My experience at the YWCA of Germany

By Nelly Lukale, World YWCA Programme Associate

My short trip to the YWCA of Germany made a great impact in my life as I learnt so many things. Most of the staff members are volunteers who offer their time and energy to serve the community especially young women and girls. I was privileged to be hosted by Hanne Braun the former President of the YWCA of Germany and who has been a member of the YWCA movement for more than 30 years including serving as an Executive Board member of the World YWCA.

Nelly Lukale

Some of the programmes that they run for young women are just fantastic and so empowering. The first programme that really inspired me was the Banoff Mission which is run by the YWCA of Germany and Lutheran mission; it stands at the Stuttgart train station. It is open for information exchange for the young and old people who arrive at the train station and need assistance on how to get around Stuttgart. They provide travel assistance, information, counseling, referral and emergency crisis. They also give special support to different kinds of people with difficulties in travel such as people in social distress like: migrants, homeless families, women and children who have experienced violence, disabled people, those suffering with mental health problems and drug abuse. They work closely with special institutions like social workers, Federal Railways and the Federal Border Guard. They also cooperate with institutions for the youth, the homeless, women’s shelters, and mental health counseling centers, offices and senior services for people with an immigrant background.

The other programme is the Women’s Information Centre in Stuttgart (FIZ) which is a counseling service for migrants from Asia, Africa, Latin America, Central and Eastern Europe. Its work focuses on the psycho-social counseling and support for women who have come as marriage migrants to Germany. The second target group is the actual or potential victims and witnesses of human trafficking and forced prostitution. This includes crisis intervention, follow-up of court cases, help in developing and implementing a self-determined life planning and support for women returning to their home countries. This is funded by the state of Baden-Württemberg, Stuttgart, the Evangelical Lutheran Church in Württemberg and various foundations and donations.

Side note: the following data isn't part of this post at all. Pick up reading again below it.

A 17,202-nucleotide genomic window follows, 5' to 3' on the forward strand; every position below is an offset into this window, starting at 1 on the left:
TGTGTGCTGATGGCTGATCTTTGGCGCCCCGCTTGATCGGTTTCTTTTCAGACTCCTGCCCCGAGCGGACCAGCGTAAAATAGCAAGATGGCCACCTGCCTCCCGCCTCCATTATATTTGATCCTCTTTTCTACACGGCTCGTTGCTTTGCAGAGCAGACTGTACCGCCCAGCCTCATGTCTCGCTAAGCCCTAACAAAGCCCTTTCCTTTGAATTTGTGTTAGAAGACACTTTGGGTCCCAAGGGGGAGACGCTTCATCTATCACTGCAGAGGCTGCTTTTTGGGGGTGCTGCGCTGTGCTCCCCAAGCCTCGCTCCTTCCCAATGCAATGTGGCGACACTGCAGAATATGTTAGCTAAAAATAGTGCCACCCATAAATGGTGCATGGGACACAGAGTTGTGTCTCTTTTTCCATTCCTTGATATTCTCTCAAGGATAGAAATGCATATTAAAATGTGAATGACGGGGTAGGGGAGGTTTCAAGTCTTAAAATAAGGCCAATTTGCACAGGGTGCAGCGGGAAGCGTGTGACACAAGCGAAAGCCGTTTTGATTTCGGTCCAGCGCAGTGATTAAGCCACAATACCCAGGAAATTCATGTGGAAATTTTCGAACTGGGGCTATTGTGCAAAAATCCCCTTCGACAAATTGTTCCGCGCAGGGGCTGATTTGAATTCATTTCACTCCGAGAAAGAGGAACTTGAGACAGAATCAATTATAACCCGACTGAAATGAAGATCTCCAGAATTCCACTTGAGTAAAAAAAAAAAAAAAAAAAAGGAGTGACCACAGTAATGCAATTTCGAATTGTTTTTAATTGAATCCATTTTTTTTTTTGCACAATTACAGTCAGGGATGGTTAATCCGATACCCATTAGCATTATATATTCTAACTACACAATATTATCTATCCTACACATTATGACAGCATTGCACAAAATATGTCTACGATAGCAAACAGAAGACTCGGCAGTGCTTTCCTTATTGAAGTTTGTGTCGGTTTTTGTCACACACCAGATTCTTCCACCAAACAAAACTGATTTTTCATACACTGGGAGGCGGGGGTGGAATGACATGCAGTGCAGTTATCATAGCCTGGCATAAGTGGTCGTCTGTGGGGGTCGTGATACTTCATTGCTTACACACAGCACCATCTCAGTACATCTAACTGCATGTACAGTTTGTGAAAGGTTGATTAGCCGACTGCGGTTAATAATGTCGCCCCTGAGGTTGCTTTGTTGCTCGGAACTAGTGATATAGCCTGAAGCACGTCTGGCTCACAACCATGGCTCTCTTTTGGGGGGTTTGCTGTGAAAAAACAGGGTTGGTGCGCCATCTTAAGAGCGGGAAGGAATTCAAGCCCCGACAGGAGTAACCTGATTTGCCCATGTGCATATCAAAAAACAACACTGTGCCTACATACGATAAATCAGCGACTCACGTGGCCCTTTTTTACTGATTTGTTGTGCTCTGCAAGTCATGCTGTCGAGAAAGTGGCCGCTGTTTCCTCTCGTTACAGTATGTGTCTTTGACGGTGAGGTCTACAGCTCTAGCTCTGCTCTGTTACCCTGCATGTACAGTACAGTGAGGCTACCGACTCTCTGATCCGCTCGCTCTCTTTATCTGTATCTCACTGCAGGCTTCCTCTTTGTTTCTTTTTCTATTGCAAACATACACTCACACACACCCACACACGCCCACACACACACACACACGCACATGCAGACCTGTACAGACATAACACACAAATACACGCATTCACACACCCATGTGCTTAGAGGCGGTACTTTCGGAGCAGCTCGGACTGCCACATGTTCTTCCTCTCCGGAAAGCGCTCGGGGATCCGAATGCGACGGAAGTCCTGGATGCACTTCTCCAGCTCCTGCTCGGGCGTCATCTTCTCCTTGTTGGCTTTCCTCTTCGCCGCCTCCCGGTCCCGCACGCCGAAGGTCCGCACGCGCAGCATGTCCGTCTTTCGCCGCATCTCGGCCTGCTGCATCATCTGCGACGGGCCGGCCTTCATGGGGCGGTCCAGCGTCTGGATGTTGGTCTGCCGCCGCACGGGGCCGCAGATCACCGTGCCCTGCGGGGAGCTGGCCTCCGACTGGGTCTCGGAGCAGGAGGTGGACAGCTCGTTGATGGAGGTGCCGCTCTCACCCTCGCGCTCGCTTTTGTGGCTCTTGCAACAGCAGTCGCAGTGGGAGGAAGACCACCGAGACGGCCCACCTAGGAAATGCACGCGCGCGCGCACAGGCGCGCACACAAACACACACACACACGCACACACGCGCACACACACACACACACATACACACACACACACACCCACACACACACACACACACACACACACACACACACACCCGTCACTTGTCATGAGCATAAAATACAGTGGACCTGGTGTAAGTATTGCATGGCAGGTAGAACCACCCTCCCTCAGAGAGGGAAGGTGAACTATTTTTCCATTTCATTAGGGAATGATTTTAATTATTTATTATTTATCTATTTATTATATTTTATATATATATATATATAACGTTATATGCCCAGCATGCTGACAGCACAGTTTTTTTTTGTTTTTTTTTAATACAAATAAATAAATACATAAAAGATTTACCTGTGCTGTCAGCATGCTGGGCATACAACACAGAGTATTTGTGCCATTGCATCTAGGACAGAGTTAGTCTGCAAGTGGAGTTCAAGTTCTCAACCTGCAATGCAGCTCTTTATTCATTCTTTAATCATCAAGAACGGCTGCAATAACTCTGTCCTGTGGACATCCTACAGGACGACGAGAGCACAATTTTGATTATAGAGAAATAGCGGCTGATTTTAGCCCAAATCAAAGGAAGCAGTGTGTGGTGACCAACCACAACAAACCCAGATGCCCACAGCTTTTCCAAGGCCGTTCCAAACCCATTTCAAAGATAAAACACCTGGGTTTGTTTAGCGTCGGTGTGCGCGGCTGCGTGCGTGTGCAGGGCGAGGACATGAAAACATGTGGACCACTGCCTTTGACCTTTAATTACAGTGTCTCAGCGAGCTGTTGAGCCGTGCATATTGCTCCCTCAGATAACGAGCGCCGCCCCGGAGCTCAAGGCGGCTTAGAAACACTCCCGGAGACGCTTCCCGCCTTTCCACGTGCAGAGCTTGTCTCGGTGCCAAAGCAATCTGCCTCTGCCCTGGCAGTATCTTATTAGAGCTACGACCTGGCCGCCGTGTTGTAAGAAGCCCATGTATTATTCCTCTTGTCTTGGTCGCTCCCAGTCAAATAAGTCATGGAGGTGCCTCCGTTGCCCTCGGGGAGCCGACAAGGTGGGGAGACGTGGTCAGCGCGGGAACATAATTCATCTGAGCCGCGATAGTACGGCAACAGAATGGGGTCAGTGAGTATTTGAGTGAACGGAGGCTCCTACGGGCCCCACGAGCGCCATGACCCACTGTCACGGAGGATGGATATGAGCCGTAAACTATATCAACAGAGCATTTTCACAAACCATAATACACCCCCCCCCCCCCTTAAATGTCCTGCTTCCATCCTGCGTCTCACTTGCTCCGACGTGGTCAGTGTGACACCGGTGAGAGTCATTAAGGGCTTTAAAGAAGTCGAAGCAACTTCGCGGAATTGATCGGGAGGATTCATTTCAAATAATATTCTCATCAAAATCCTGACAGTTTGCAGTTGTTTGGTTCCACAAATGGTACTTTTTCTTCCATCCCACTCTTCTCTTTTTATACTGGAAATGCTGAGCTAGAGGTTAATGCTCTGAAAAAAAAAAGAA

Migration is a major focus of the YWCA of Germany specifically local branches in Cologne and Stuttgart. Many young Women from Africa, Eastern Europe and other parts of the world see the migration to Germany as a way to escape poverty, unemployment, inadequate access to education, traditional gender roles, discrimination and corruption. These young women also have high hopes of being able to support their families or themselves. Due to false information and sufficient language barriers, these women are at risk of being exploited or forced into prostitution. This project helps such people by providing Information about labour exploitation and human trafficking, volunteer services, internships, study visits and Au Pair opportunities. They are also advised about their stay in Germany and where to seek help in a crisis or emergency situation. Illegal immigrates   who are willing to return to their home countries are also assisted to do so.

During my visit, my host Hanne Braun took me around Stuttgart to see different places and scenes and also meet the sex workers who are mainly young women who do this not because they want to but because they want to support their families and are unable to get jobs. The YWCA of Germany also has a Programme with the sex workers where they are taken through counseling sessions and helped to get alternative jobs. It was a life time experience, to learn all that they do and to go to Germany for the first time was so great.

 

 

 

 

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